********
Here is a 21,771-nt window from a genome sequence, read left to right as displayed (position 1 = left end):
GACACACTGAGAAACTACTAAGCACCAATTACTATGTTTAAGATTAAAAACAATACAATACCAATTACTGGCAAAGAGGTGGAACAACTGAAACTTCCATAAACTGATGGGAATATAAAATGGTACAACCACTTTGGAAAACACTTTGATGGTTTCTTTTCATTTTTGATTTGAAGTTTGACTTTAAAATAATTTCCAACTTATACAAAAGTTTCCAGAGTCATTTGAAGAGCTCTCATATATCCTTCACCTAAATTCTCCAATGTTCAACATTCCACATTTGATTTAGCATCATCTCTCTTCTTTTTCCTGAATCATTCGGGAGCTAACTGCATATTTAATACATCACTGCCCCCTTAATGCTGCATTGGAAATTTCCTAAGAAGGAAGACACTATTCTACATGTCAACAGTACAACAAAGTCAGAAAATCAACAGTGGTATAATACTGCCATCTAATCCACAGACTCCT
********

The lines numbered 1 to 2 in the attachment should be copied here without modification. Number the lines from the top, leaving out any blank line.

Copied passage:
Here is a 21,771-nt window from a genome sequence, read left to right as displayed (position 1 = left end):
GACACACTGAGAAACTACTAAGCACCAATTACTATGTTTAAGATTAAAAACAATACAATACCAATTACTGGCAAAGAGGTGGAACAACTGAAACTTCCATAAACTGATGGGAATATAAAATGGTACAACCACTTTGGAAAACACTTTGATGGTTTCTTTTCATTTTTGATTTGAAGTTTGACTTTAAAATAATTTCCAACTTATACAAAAGTTTCCAGAGTCATTTGAAGAGCTCTCATATATCCTTCACCTAAATTCTCCAATGTTCAACATTCCACATTTGATTTAGCATCATCTCTCTTCTTTTTCCTGAATCATTCGGGAGCTAACTGCATATTTAATACATCACTGCCCCCTTAATGCTGCATTGGAAATTTCCTAAGAAGGAAGACACTATTCTACATGTCAACAGTACAACAAAGTCAGAAAATCAACAGTGGTATAATACTGCCATCTAATCCACAGACTCCT